KALAMAZOO, Mich. (WOOD) — A year after Kalamazoo built its first graffiti wall at a local park, its success is prompting the Parks and Recreation department to add more across the city.
The idea was first proposed in 2018 to curb graffiti at skate parks. The city commission voted and passed it as part of the Imagine Kalamazoo master plan but installation was delayed because of the pandemic.
Three years later, Guillermo Sotelo, a Grand Rapids artist who had recently moved to Kalamazoo, encouraged the parks department to reinvigorate the graffiti wall idea.
“I met with Guillermo a few different times. We came up with the idea of what the wall would look like and it was just going to be a pilot project and see how it went,” Kalamazoo Parks and Recreation Director Patrick McVerry said.
As a collaboration between Sotelo and the Community Planning and Economic Development division of the Parks and Recreation Department, a graffiti wall was installed in UpJohn Park near one of the largest skate parks in town. Sotelo was the first to paint the wall in the fall of last year. McVerry said artists from around the city use it as a place to express themselves.
“Throughout the summer, you could actually see the wall change with different artists and different designs almost weekly. And it’s been a great hit not only in the community, but for some of the local artists that didn’t have areas where they could paint or design things and express themselves,” McVerry said.
There are some guidelines to make sure that the art is appropriate, including a ban on foul language and a rule that Sotelo came up with:
“If it’s something that you wouldn’t want to show to your grandmother, don’t paint it. … And we actually used that, that’s a specific rule on the sign: If you don’t want to show it to your grandmother, don’t put it on the wall,” McVerry said.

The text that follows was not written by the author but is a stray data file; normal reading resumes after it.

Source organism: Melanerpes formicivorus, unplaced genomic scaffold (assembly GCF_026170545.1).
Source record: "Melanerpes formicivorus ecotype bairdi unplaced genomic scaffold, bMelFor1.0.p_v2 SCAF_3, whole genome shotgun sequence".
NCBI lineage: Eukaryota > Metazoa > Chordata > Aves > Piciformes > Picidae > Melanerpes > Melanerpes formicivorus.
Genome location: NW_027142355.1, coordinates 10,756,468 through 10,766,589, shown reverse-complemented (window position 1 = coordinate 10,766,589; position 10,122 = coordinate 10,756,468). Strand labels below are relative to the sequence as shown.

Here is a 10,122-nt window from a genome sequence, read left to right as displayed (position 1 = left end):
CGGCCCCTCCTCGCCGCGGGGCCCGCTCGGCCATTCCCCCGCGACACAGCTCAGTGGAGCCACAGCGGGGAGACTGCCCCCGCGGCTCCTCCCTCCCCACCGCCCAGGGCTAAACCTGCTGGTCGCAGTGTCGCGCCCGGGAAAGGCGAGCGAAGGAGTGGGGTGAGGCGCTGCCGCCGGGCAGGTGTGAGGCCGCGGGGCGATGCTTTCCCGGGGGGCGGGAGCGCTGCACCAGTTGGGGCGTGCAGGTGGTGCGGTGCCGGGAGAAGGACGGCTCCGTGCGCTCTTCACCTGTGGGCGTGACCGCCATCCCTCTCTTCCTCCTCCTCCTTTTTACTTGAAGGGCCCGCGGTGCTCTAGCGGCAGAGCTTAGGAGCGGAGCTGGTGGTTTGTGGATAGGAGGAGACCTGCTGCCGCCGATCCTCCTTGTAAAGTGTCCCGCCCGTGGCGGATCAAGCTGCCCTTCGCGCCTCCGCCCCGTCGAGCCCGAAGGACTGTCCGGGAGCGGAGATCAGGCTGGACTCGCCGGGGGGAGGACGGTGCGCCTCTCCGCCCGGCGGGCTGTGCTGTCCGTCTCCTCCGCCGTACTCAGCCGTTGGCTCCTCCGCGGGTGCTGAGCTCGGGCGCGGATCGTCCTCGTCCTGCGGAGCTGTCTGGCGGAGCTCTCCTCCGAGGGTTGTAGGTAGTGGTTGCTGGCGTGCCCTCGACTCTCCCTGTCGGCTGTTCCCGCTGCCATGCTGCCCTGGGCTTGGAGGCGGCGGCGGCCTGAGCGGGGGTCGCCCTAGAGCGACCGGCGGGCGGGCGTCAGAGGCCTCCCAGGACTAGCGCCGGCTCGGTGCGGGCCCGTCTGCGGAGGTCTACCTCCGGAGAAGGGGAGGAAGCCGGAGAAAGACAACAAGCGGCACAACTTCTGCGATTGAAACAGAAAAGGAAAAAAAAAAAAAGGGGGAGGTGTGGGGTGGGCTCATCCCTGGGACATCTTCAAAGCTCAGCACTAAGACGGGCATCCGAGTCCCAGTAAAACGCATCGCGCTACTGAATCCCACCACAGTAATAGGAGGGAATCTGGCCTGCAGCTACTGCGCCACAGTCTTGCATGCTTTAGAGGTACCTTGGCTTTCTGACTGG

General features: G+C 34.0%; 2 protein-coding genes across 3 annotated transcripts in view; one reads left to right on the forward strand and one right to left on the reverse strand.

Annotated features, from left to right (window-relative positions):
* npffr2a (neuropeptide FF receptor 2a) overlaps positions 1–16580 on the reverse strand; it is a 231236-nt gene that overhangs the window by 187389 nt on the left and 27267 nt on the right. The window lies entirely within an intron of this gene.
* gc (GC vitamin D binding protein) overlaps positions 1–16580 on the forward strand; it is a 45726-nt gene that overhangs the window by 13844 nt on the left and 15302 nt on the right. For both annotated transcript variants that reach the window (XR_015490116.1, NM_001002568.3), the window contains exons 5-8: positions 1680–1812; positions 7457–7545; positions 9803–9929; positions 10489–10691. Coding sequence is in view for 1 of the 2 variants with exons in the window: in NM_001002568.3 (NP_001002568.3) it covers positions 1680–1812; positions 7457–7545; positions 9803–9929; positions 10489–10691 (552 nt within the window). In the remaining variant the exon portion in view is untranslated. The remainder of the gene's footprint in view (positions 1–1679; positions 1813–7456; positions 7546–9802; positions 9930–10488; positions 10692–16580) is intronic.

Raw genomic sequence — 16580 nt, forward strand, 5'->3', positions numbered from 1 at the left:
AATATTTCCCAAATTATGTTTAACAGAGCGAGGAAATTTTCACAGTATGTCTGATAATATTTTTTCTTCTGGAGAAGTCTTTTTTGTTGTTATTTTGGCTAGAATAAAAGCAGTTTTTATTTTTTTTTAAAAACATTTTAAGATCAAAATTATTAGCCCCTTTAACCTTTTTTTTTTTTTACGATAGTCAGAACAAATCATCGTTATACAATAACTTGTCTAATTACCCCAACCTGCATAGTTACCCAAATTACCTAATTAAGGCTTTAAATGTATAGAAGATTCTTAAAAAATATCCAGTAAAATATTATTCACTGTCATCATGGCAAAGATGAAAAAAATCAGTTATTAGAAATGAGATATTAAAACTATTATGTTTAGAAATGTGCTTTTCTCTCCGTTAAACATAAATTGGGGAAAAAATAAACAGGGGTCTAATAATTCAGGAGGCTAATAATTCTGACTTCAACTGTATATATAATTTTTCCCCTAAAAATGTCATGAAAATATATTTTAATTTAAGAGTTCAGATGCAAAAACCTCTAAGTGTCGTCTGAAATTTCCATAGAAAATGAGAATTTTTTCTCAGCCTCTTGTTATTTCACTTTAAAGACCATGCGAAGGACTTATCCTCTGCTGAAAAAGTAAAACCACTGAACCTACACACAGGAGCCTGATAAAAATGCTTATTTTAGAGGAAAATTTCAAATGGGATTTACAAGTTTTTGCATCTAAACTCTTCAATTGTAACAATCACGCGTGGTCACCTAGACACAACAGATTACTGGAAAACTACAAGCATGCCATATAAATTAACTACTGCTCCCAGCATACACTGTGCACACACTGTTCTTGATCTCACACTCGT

If you are going to paint over another artist’s art, McVerry said the city encourages you to credit them.
“One of the rules is, if there’s art on the wall, take a picture of it, put it on social media, tag the artist that you’re covering up, just so they have the recognition in case someone didn’t see it in time,” he said.
So far, the community has kept it clean. McVerry said the project has been successful.
“It actually has kind of helped subside some of the graffiti that was at the skate park that we were having a hard time controlling and keeping, for lack of a better word, PG for everyone to view,” McVerry said. “I think the success of this wall giving artists not only the ability to do something at the skate park but also at the graffiti wall … really helped. I have not heard bad word about the graffiti wall yet and people love to come by and look at it.”
It has been so successful, in fact, that the city is planning to install a few more in the spring. One is set to be in the Davis Street Park in Kalamazoo’s Vine neighborhood. Like UpJohn Park, Davis Street Park also has a skate park that often has graffiti. Another location the city is considering is Rockwell Playround on Trimble Avenue near Humphrey Street in the city’s Eastside neighborhood.